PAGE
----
I think I was fifteen when I first really realized that I was queer. I guess before then there were flickers of it, but mine isn’t a story of being a small child who “knew” or had any kind of “obvious giveaways” (whatever those even are). I was fifteen and my life-long best friend was telling me about one of her friends from school. She said, “she’s bisexual” and I said. “wait, what? That’s an option?”
I usually stop that story there, mentioning something about how the label has changed since then but, yeah, totally, once I realized you didn’t have to be exclusively heterosexual or homosexual I was golden. I don’t think any story that wraps up that neatly is ever entirely true.
One of the complications of having an “in between” sexuality is being told over and over that you must choose. Worse, having your whole sexuality defined by the apparent gender of your current partner. Or by how many times you’ve had sex with men at all. I think you get good at defending your in-between-ness, at forcing there to be grey where the world only wants to see black and white. It’s not exactly a skill that’s fun to learn; it’s painful to fear rejection for being queer at all and then also face erasure and rejection in the queer communities you thought were there for you. Increasingly though, I think it’s a skill that is useful far beyond its necessity.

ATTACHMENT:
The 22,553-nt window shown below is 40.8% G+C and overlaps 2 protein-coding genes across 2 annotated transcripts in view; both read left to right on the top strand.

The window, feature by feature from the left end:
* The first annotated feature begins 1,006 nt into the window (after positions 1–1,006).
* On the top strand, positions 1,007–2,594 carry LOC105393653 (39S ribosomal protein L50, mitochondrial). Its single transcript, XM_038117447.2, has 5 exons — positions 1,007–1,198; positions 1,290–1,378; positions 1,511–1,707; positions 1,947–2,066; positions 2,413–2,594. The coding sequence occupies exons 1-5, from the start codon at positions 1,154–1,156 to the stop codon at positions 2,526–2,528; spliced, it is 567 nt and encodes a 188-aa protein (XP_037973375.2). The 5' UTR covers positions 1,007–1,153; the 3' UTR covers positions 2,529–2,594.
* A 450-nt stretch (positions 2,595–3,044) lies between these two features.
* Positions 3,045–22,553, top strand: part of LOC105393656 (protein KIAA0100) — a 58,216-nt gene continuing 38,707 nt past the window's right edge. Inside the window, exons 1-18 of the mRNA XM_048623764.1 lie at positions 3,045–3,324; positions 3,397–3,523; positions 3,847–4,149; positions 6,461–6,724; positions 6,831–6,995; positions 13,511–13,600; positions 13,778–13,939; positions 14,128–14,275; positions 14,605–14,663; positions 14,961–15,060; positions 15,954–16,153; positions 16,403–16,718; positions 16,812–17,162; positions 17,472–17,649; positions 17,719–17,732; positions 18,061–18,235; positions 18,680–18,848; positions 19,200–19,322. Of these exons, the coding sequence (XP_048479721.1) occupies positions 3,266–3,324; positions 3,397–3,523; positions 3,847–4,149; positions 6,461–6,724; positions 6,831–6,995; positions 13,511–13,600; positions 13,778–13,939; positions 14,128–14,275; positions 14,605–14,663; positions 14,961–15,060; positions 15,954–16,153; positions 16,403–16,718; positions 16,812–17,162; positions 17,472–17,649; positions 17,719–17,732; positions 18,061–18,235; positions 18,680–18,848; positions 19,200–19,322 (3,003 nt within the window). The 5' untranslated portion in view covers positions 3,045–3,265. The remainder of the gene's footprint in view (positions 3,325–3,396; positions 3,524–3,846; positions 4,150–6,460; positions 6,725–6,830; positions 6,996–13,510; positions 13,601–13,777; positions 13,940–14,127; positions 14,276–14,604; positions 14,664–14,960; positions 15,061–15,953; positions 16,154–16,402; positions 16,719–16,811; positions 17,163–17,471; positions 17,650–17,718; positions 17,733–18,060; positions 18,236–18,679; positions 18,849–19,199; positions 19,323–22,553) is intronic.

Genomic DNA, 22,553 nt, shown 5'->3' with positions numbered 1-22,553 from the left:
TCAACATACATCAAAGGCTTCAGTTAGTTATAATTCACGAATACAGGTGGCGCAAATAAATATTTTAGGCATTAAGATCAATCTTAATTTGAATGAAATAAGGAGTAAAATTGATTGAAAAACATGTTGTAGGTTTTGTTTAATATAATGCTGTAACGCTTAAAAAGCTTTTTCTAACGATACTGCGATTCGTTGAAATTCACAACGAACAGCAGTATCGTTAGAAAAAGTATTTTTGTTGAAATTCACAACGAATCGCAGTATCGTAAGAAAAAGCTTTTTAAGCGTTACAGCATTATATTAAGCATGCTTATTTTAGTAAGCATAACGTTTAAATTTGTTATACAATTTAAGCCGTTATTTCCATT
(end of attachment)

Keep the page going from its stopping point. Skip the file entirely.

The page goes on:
It seems that learning to make space in a supposedly clear dichotomy has made it easier for me to sit with other types of “in-between”. Most clearly, it has opened up for me the option of a spirituality and theological location that itself feels very in between. These experiences share much in common. I’ve been repeatedly asked to choose: “Do you believe in God or not?” And I’m constantly being read as whatever I’ve most recently been closest to. It’s strange to find myself both too theistic for atheists and not theistic enough for theists. I think it’s a particularly queer approach to the Divine, and one that has given me greater freedom and comfort than trying to squeeze myself into boxes that were quite simply the wrong shape. I get to say yes. I get to say both/and. I also get to say “no”, and “yes, but…”.
Very few things are clearly yes or no, this or that, and I think that in our constant struggle to be easily definable we lose some of the beautiful mess of reality and the Divine. In ways that I never expected, realizing that in between was an option has opened up the world to me and shown me beauty and love well beyond measure. I wonder what else we’ve been missing? What other as yet unseen freedoms and insights live in the in between?